In the health and fitness industry, people are always looking for this quick fix to their problem. This results in skipping vital steps in the process and often overlooking the very things that will indeed help you achieve those desired outcomes.
In both cases, you will get people who either resemble the turtle or the hare. The hares will race ahead, overlooking many steps and hoping to achieve everything in 1/4 of the time. When they realise it doesn't happen for them, they often get frustrated and lose interest and motivation.
The turtles, these are the people who understand what has to happen and are a lot more realistic about what's involved to achieve their goal. They know that they didn't get to where they are in 2 weeks, so it won't take 2 weeks to get back there. These people are a lot more reasonable when we work with them, and know that training and eating well is not a 4 week change. It's a lifetime change and often requires a lifestyle shift to sustain it.
As a turtle, I can relate to others who believe that things take time, but also can see all the hares who often attend multiple classes in the same day, train out of guilt, starve themselves, and are constantly over training because they believe it's the only way.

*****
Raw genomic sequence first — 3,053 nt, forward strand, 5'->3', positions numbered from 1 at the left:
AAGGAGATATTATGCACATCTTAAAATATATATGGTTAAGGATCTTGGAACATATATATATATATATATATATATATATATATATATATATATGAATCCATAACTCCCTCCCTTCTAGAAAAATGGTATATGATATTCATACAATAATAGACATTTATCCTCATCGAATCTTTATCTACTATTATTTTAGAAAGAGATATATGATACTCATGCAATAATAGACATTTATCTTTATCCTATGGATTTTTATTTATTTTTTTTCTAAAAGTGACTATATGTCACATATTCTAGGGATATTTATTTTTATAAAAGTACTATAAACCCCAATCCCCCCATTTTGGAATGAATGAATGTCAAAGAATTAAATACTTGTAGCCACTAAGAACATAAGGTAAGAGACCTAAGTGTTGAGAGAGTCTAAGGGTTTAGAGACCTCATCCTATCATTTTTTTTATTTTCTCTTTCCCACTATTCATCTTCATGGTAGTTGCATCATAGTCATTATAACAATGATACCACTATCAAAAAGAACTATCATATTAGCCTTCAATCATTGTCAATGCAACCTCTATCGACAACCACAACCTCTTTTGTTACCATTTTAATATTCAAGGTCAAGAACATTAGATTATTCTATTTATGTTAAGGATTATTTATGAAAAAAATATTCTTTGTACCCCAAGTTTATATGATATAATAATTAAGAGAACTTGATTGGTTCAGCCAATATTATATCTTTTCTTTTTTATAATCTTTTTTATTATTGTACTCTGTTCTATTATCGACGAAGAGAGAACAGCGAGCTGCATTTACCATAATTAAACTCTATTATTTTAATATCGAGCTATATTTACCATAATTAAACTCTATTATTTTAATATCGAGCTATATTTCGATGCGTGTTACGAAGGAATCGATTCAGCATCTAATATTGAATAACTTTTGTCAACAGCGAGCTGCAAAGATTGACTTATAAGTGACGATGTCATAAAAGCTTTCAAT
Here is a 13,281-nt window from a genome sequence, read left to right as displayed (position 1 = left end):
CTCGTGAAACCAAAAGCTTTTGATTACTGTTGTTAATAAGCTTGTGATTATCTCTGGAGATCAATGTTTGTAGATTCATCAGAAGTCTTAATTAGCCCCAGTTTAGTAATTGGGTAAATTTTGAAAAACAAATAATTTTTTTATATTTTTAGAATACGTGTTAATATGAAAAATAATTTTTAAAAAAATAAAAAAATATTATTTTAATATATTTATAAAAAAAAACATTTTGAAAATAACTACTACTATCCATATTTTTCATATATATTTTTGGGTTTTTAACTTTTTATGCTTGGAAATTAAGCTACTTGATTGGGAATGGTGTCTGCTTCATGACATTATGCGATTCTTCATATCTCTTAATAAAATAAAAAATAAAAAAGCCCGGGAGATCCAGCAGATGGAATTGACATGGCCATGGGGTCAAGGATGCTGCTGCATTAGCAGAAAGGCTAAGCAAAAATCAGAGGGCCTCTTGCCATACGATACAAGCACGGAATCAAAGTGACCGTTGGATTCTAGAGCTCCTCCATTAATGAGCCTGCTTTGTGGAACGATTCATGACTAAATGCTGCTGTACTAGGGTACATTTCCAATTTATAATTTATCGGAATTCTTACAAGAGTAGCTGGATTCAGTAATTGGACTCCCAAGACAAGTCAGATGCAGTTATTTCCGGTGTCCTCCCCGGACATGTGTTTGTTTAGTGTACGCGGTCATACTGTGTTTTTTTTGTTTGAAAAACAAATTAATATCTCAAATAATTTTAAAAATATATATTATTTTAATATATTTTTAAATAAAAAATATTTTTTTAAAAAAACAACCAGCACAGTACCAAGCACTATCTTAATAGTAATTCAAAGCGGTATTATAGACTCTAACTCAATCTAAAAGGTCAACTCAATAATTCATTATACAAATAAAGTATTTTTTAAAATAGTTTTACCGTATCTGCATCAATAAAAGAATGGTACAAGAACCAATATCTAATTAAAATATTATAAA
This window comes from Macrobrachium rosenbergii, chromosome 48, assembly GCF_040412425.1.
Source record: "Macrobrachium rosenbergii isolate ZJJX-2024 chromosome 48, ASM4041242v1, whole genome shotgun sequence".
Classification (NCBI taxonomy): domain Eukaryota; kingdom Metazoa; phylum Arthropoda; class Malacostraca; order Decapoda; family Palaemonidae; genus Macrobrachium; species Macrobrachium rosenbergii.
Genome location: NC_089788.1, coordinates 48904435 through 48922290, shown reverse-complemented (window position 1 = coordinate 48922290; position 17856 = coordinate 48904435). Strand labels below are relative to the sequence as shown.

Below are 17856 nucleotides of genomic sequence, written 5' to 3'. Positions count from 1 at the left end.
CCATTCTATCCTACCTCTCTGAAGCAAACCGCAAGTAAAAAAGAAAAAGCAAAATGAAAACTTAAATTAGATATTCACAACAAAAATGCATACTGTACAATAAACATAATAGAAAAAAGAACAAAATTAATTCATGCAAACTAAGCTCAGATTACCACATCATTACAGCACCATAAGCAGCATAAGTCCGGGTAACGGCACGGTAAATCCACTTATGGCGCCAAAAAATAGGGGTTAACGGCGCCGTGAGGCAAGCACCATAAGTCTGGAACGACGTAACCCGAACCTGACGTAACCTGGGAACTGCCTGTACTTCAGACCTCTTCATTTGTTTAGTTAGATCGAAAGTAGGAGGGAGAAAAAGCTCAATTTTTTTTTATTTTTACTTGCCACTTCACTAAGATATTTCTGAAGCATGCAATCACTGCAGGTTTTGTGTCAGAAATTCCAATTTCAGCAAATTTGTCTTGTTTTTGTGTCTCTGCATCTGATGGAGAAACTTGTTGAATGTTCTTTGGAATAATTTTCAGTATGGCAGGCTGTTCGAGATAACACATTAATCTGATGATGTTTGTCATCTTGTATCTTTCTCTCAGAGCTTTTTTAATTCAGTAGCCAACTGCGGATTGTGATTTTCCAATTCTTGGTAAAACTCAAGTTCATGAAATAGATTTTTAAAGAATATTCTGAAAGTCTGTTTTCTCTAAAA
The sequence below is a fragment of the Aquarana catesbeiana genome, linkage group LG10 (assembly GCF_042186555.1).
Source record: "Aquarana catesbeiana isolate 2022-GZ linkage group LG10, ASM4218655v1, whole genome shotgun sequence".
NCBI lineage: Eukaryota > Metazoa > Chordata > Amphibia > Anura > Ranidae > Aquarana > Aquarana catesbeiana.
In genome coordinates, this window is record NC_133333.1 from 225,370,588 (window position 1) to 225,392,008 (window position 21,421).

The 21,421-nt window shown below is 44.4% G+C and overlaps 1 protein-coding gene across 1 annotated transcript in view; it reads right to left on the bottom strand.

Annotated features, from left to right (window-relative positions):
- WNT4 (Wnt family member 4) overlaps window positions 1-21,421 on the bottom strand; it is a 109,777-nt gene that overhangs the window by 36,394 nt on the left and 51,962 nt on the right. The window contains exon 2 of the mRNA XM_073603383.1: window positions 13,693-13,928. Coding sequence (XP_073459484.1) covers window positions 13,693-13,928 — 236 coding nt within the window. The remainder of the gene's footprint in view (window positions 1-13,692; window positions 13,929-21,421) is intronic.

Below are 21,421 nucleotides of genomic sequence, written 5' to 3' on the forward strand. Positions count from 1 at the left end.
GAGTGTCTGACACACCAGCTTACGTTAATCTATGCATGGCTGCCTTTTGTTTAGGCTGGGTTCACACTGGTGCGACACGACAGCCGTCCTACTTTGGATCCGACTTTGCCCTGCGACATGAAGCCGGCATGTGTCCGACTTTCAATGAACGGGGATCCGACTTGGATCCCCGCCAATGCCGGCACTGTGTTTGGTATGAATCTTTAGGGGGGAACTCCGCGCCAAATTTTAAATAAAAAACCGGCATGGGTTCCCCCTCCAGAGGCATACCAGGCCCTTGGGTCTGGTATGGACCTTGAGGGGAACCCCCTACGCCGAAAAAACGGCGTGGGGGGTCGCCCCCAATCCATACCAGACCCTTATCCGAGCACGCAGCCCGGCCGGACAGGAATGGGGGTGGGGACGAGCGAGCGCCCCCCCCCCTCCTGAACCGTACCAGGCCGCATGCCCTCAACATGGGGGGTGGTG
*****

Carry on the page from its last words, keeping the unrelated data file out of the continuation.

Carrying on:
I train 3-4 times per week, but make more progress than others in commercial gyms and other studios who train 5-6 days per week with little to no guidance and knowledge to support their choices. Group fitness instructors who see the same people come to their morning and evening class every day should know by now that they're not achieving any results.
If something is unsustainable, then that should tell you straight away that you won't be able to stick to it long term, so therefore it's only short term.
By making some simple changes to what they're doing, they can often rapidly change how quickly they achieve something.
When a new client comes to me and asks "How often should I be training?", I reply with "I don't want to see you more than 3 times in the first few weeks." This is even more so when they are a parent with a child or children at home, with a working partner or are a working parent themselves. With an already hectic lifestyle, adding in 5-6 extra training sessions per week is a quick way to burn out and drop off anyway. If you genuinely want to make progress and implement training into your new lifestyle, then you need to be realistic, set goals, focus on the small details and concentrate on being the healthiest version of yourself you can be.
Does all of this make sense?
Which one are you? The turtle or the hare?
Which one would you prefer to be? Someone who achieves what they want and can sustain it over many years to come? Or someone who either doesn't achieve anything or achieves something so short term and unsustainable, they put it all back on, plus some extra kilos for their trouble?
I know which one I am.
Thanks for reading!